The party’s over for Labor and the Liberals. They’ve only got themselves to blame

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Eavesdropping on a few conversations in Melbourne’s CBD this week while waiting for a long black, you won’t be surprised to hear that most conversations revolved around the Matildas’ chance of winning the Women’s World Cup.

Soccer aside, city workers were also whinging about their commute, the rising cost of living and engaging in Australia’s favourite pastime – obsessing about the housing market.

The near-empty Liberal Party election night gathering at the Doncaster Bowls Club.Credit: Jason South

What struck me as I returned from this coffee run to harass politicians on the phone, was how far removed MPs were from the issues on the street. Liberal and Labor may be split on policy debates, but they appear to be in lockstep when it comes to their current woes.

Over in Labor land, MPs and party people are obsessing about a factional fight to appoint a new state secretary to lead the Victorian ALP following the resignation of Chris Ford. The tussle over Ford’s replacement is the latest proxy battle in the factional war for control of the state branch.

In light of the revelations that two dead men had their signatures forged by the ALP branch associated with Andrews government minister Lily D’Ambrosio, there was also an intense focus on finding the culprit.

And by culprit, I mean the person responsible for the internal “hit” on one of Daniel Andrews’ closest allies, not uncovering who was responsible for recruiting the dead.

Liberal types are dedicating just as much energy to finding a potential challenger to Victorian Liberal Party president Greg Mirabella, driven by an imbedded factional divide and some naive belief that one man is somehow responsible for an entire state party’s woes.

Their solution isn’t to breathe fresh ideas into the party with a new recruit, but instead to resurrect a retired MP or senator – a move that will potentially destabilise the already unsettled parliamentary team.

While constituents stress about falling off a “mortgage cliff” as their fixed home loan rates expire, Victorian MPs are obsessively preoccupied with solving the mystery as to which federal seat will be abolished in the next redistribution. Important, sure, but it’s not quite the same insecurity keeping voters awake at night.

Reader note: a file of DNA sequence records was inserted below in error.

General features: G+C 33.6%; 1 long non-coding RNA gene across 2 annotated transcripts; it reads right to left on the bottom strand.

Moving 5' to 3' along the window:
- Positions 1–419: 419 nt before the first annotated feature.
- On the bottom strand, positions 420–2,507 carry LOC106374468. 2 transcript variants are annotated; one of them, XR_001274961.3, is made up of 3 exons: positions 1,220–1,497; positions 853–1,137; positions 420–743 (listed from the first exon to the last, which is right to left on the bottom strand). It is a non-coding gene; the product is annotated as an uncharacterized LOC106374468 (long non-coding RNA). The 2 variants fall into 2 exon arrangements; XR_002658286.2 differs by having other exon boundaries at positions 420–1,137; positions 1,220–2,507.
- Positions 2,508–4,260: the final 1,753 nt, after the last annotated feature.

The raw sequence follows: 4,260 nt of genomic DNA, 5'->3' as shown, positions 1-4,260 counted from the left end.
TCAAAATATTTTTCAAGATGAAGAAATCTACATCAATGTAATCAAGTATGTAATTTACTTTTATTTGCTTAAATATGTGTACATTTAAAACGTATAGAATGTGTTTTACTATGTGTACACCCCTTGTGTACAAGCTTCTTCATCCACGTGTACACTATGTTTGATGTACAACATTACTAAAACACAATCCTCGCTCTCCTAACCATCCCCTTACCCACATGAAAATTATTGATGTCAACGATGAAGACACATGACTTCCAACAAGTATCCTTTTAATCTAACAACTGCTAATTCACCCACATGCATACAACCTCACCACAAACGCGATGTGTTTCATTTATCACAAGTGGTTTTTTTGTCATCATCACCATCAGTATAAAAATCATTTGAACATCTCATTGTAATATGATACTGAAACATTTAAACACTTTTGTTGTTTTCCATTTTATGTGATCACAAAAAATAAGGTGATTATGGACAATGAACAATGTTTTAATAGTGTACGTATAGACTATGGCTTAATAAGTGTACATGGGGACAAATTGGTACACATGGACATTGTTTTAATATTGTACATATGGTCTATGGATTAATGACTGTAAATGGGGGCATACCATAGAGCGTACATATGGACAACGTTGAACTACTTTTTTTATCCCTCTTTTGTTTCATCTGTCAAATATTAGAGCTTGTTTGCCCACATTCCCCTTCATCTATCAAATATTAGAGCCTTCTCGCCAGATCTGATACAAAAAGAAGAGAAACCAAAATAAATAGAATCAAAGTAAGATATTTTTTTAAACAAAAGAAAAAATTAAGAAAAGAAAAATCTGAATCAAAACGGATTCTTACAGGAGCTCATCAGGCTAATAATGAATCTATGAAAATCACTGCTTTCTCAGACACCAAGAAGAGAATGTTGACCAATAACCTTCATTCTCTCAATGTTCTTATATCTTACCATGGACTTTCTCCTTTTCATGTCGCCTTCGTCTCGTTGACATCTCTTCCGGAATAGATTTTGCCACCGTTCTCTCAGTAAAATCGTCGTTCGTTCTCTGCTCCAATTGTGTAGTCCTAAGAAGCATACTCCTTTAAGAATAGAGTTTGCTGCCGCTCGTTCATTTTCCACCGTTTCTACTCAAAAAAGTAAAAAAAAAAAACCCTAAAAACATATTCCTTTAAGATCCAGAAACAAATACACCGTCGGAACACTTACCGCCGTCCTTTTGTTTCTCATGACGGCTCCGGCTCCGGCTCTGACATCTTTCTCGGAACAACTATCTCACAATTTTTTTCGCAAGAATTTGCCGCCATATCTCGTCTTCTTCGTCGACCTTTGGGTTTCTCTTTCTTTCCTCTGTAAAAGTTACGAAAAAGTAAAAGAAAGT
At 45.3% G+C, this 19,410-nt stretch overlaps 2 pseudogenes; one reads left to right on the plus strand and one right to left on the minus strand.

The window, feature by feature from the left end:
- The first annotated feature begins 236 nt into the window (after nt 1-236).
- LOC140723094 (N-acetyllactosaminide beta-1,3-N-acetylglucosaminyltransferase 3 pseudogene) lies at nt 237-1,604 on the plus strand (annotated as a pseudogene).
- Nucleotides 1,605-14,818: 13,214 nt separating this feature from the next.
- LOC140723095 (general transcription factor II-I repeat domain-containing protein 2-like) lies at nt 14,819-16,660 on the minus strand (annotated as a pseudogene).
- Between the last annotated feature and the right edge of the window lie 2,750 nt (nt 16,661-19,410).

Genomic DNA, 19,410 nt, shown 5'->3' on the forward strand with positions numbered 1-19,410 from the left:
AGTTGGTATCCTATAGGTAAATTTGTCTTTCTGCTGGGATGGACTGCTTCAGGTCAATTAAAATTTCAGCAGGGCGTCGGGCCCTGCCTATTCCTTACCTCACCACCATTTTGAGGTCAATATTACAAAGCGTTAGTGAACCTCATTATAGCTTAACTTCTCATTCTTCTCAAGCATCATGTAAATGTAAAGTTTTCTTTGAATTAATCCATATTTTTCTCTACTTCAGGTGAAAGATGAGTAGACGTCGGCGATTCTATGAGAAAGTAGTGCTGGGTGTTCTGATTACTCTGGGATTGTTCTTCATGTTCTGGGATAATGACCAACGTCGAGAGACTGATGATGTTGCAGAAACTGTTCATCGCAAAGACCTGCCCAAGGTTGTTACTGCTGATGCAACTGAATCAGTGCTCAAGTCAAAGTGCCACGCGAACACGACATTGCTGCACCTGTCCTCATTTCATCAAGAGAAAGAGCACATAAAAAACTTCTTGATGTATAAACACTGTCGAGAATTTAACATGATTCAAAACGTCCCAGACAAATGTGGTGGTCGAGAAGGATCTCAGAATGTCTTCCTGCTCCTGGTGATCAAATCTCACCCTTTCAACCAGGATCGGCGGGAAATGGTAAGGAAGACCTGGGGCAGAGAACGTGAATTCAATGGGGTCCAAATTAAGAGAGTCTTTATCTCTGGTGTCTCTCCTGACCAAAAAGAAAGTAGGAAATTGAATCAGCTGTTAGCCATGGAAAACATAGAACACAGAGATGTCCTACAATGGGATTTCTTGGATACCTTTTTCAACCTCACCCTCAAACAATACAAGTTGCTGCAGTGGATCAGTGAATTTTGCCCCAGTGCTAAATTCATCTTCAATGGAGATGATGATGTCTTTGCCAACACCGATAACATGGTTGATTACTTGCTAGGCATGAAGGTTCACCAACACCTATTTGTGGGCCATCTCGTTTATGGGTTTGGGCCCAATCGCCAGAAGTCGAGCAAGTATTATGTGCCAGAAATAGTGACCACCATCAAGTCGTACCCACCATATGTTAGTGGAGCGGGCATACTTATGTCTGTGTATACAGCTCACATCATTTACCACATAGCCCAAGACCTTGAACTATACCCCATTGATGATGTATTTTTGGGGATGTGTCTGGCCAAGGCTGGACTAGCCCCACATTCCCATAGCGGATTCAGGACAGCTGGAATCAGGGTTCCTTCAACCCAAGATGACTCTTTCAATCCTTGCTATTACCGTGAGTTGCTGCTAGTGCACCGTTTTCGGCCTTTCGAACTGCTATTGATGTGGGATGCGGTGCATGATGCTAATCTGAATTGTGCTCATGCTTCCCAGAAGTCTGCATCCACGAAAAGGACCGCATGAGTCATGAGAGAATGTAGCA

While this navel-gazing is nothing new, it does go some way to explaining why registration numbers to major political parties are declining and why like-minded voters are refusing to sign up.

It’s not just the disconnect between the priorities of politicians and the concerns of citizens that’s caused parties to have fewer members than most AFL clubs. Their rigid structures and analog system are also acting as a barrier to a new generation of supporters.

Back in June, former ALP assistant state secretary Kos Samaras used the party’s state conference to encourage Victorian Labor to shift some of its meetings and systems online to build its membership base.

His suggestion was in response to a push within Labor to set up more branches in an era when most peoples’ political interactions are online and few people have the time or energy to attend in-person branch meetings.

The Liberal Party faces a similar problem, where branch meetings are often poorly attended, dominated by one generation, and time is sucked up dealing with petty personal animosities and feuds.

Prime Minister Anthony Albanese during the Australian Labor Party National Conference in Brisbane.Credit: Alex Ellinghausen

Parties know that increasingly, young people – who they will need to recruit if they want to remain relevant – are drawn to issues, not broad political ideologies. Increasingly, they see joining a major political party as buying into the problem.

Armed with this knowledge, you’d think Labor and the Liberals would set about making their organisations more democratic, open and issues-based. But instead, members who question policy positions or challenge ideas are increasingly deemed disloyal to the team.

Take Labor’s national conference in Brisbane this week, where members were forced to fill out an expression of interest form before being allowed to debate policies on the conference floor.

This rigid mindset is proving unappealing to a generation of Millennials and Zoomers, who have grown up in a world where they have been encouraged to share their opinions freely thanks to social media. They don’t need to sign up to a party, pay membership fees and attend branch meetings to be part of a political debate.

Much is made about the demographic timebomb facing the Liberal Party. Their older members will eventually die off, and the party will struggle to attract those in Gens Y and Z, who are shown to be sticking with their progressive views as they age.

But Labor’s rigid structures and reluctance to give its members a direct say in important party decisions is also alienating this generation it should naturally attract.

Officials from both the Labor and Liberal parties can see the problem, but seem unable to make their organisations more appealing and open to like-minded thinkers who are turned off by the pomp and structure of the past.

While political parties from both sides of the spectrum have always attracted extremists, weirdos and wannabe careerists, dwindling memberships are proving to be an existential threat to these organisations and could make them even less representative of the wider population.

It’s a cycle of self sabotage that’s putting political parties in danger of dying.

Annika Smethurst is state political editor.

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